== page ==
It's also interesting to note that one of the Commission's eight questions as part of theconsultation document[PDF download] reads
“What measures could be taken to promote private investments and new business-models such as public-private partnerships for digitising and making historical collections accessible?”
I've got one. WorkwithGoogle. Workwiththe Open Content Alliance. Share effort. Share funds. Ensure you don't all digitise the same book.
The libraries currently working with Google get a copy of the digitised text back, and appear able to do pretty much what they like with it within reason, so these publicly owned books aren'tonlyavailable via the 'evil corporate bogey-man' in Mountain View.
How much more could we achieve by harnessing the clear public and private sector enthusiasm around this space at the moment, rather than bickering over who has the 'right' to do it?
Don't bog the public-privatepartnershipdown in unnecessary bureaucracy. Work out what really matters (a copy of the work, available free at the point of use, and appropriately preserved over the long term) and just make the rest work.
We can do it. Vested interests, isolationists and those who fear or distrust private money will doubtless try to stop us, so we'll just have to not let them.
The Commission has a real opportunity here. I hope they are brave and strong enough to seize it. Many of the people I know who work there certainly are, if they were to be let of the leash.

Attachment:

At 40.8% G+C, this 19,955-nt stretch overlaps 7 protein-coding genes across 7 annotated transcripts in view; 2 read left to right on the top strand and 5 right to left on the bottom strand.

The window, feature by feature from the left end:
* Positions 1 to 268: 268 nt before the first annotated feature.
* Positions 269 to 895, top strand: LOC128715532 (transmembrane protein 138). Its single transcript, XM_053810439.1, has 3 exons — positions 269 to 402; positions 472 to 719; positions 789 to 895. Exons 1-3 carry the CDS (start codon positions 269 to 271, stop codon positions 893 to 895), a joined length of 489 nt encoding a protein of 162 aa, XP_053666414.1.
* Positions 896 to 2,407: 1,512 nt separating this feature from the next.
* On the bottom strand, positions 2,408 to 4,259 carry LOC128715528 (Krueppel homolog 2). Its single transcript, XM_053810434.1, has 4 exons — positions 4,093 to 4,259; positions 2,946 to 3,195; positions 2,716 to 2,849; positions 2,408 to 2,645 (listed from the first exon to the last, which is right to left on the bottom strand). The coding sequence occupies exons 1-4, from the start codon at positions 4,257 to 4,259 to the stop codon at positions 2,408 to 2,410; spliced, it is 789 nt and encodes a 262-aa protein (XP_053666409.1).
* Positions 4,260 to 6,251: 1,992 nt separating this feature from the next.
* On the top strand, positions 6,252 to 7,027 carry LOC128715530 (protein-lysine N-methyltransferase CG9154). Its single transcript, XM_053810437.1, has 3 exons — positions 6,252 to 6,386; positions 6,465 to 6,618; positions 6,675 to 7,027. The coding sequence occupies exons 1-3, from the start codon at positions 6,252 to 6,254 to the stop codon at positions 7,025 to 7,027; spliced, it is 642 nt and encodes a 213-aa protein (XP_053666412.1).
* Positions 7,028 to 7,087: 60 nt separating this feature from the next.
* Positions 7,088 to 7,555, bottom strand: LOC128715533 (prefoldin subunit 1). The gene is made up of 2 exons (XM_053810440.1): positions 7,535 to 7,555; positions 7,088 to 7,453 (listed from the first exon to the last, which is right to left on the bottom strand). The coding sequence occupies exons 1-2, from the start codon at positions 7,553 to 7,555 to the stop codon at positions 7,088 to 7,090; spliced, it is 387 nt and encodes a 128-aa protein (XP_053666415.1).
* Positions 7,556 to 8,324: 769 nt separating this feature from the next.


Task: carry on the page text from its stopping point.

Anyway. The consultation is open until 20 January next year. Have your say. Consultations such as this tend to receive relatively small numbers of responses. Then, after the fact, everyone moans. You were asked. If you didn't speak up at the time, what right do you have to whine later?
The tone is light, and the book is only 45 pages in length, but it manages to cover some complex ground in an accessible fashion.
Seth defines three kinds of blog;
“Cat Blogsare blogs for and by and about the person blogging. A cat blog is about your cat and your dating travails and your boss and whatever you feel like sharing in your public diary. The vast majority of people with a cat blogdon’t need or want strangers to read it.” (my emphasis)
“Boss Blogsare blogs used to communicate to a defined circle of people. A boss blog is a fantastic communications tool. I used one when I produced the fourth-grade musical. It made it easy for me to keep the parents who cared about our project up to date... and it gave them an easy-to-follow archive of what had already happened.”
“The third kind of blog is the kind most people imagine when they talk about blogs. These are blogs like instapundit and Scoblelizer and Joi Ito’s. Some of these blogs are for individuals (call them citizen journalists or op-ed pages) and others are for organizations trying to share their ideas and agendas. These are the blogsthat are changing the face of marketing, journalism and the spread of ideas. I want to call theseViral Blogs.” (my emphasis)
In the rest of the book he concentrates upon Viral Blogs, of which I would consider the blog you are reading to be one.
Take a look; Seth writes some things to make you think...